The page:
We received your letter on October 9, 1919.My father gave it to me to take care of because he has no time to write. We were very surprised to hear from you and hope to hear from you more often. We are all well. Peter had to join the military in August 1914. First he was with the Landsturm battalion, Kaiserslautern,[1]  with which he was sent to the Vosges (in Alsace-Lorraine). Then in 1915 he was sent to Serbia and the Roumania where he was to the end of the war. He came home December 15, 1918. Here we feel the war, especially regarding food, and the airplane attacks gave us much trouble. Shortly before the peace was declared, a bomb fell so near us that all the windows in our house on Mannheimer Strasse were broken. The groceries here are very expensive and will go up more. Here everything is "totally  crazy"- ("full of  schwindel" - vertigo). Nothing but strikes, rising grocery prices and bank crises. Here it is quiet at present but in Berlin there are troubles again. One doesn't know what will develop.

I am for a year now in the Schรถrken plant here, in the office as an apprentice. You may remember where they are. So far here all is as it was, except that the streetcar is working.

Now I shall close with the hope that you and your family are well.

                                                Friendly greetings,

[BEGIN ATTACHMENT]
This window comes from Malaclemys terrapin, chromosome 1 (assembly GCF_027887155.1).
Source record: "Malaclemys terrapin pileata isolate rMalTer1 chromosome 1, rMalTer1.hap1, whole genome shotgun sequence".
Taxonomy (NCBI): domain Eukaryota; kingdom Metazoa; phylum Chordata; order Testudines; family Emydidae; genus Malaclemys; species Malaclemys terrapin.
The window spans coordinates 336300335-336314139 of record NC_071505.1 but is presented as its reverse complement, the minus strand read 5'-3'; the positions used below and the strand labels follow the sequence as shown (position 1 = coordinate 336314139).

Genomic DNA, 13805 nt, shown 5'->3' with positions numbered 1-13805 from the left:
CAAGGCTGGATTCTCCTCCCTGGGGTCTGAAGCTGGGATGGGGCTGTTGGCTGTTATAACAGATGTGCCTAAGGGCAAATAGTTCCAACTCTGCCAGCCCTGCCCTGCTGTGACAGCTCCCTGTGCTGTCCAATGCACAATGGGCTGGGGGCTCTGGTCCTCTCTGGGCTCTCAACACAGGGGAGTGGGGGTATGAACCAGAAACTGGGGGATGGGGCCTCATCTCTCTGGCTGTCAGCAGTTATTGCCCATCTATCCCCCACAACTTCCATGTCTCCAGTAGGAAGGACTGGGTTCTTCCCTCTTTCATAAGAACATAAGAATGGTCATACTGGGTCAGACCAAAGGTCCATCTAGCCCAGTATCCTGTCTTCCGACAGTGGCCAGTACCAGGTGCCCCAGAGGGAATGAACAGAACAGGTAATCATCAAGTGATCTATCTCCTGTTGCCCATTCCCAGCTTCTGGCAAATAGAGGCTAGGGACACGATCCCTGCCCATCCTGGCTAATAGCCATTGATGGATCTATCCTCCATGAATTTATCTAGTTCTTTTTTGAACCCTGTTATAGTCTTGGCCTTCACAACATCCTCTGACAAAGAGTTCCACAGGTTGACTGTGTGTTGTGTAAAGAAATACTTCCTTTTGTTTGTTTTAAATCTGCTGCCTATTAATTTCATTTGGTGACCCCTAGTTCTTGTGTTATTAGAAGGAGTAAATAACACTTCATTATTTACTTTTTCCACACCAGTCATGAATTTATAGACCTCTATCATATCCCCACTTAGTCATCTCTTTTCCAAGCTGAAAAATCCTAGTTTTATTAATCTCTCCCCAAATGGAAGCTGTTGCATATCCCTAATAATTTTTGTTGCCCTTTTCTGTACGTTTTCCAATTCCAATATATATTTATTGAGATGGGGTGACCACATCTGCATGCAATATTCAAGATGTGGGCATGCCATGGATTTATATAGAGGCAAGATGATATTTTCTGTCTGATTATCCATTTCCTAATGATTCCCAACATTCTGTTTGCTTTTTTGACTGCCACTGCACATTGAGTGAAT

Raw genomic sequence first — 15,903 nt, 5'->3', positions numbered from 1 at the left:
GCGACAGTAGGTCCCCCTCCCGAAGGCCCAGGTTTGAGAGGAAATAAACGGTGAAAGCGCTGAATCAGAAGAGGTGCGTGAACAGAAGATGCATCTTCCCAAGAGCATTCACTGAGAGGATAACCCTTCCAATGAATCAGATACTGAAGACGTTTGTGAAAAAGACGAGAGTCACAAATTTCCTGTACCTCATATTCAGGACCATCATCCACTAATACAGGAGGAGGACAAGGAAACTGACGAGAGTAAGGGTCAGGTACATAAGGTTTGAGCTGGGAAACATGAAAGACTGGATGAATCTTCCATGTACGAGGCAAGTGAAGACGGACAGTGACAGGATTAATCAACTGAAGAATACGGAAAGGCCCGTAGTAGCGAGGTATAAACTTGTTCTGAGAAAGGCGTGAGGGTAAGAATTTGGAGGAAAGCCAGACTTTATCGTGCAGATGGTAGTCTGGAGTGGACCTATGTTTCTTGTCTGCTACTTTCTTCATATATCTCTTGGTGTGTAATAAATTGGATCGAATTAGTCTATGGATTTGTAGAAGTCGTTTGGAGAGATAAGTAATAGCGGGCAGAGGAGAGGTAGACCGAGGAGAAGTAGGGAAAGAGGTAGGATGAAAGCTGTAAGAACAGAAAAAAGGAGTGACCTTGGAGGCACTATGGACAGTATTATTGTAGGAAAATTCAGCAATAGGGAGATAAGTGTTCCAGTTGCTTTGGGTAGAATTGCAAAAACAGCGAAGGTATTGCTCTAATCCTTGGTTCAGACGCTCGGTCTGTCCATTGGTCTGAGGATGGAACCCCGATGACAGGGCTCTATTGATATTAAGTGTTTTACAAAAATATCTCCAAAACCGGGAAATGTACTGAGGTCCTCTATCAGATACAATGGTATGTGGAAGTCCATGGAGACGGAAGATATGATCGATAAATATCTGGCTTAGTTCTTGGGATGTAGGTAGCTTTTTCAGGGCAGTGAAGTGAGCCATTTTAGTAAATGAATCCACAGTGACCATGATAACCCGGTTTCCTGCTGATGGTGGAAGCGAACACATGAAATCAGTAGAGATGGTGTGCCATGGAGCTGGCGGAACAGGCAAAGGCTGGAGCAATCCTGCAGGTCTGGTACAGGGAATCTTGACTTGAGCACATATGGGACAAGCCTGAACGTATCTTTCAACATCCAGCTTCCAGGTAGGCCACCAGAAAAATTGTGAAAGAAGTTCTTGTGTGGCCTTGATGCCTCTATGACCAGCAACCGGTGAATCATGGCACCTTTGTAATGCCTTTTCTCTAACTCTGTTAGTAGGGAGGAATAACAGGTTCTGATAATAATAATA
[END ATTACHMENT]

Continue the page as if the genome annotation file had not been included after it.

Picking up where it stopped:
Friedrich (Schwarz)

[1] This would be like the local militia for the city of Kaiserslautern

This is fascinating because first of all, it reveals a friendly relationship with no trace of bitterness between Friedrich and Julius - friendship obviously has trumped any possible resentment on Friedrich's part that by going to the U.S., Julius had "gone over to the other side." But mostly, it gives a glimpse of the post-war situation in Germany, which was obviously very difficult and uncertain, but probably not as bad in Kaiserslautern as it was in some other cities, though I do not know exactly how badly Kaiserslautern was damaged by WW I. I know more about WW II, because my father actually went to Kaiserslautern in 1944 after it was occupied by the Allies, and he took pictures of the Stiftskirche, (the Collegiate Church) where my mother had been baptized as an infant, and which had been damaged by Allied bombs; he also visited her home at 36 Steinstrasse, met the Assel family who lived downstairs there when she was born, and was warmly greeted by them. 60% of Kaiserslautern was destroyed by Allied bombs during WW II, so it is amazing that mother's birthplace was still intact. However, when I went to Kaiserslautern in 1984, her home was gone. It had been torn down and replaced with condos just the previous year! Economic growth proved more deadly than Allied bombing.

36 Steinstrasse, Kaiserslautern. My mother was born upstairs in this building.

Dad's photo of the Stiftskirche in Kaiserslautern, 1944
Stiftskirche today
My father, Barney Crockett, was born May 14, 1896. Thus he turned 18 just a month before the assassination of Franz Ferdinand, and was 21 when the U.S. entered the war. He too had to register for the draft:

My father's WW I draft registration card

When he registered, my father had not yet met my mother, so he didn't know when he registered that he would someday be married to a German woman. I think he would have thought that to be highly unlikely at the time! I have a vague sense that my father enlisted in the army for a very brief time before the war ended, but I have no record of that, and I may be wrong. What I wonder is whether his experience of WW I played any role whatsoever in his decision to enlist at the age of 46 as a chaplain in WW II.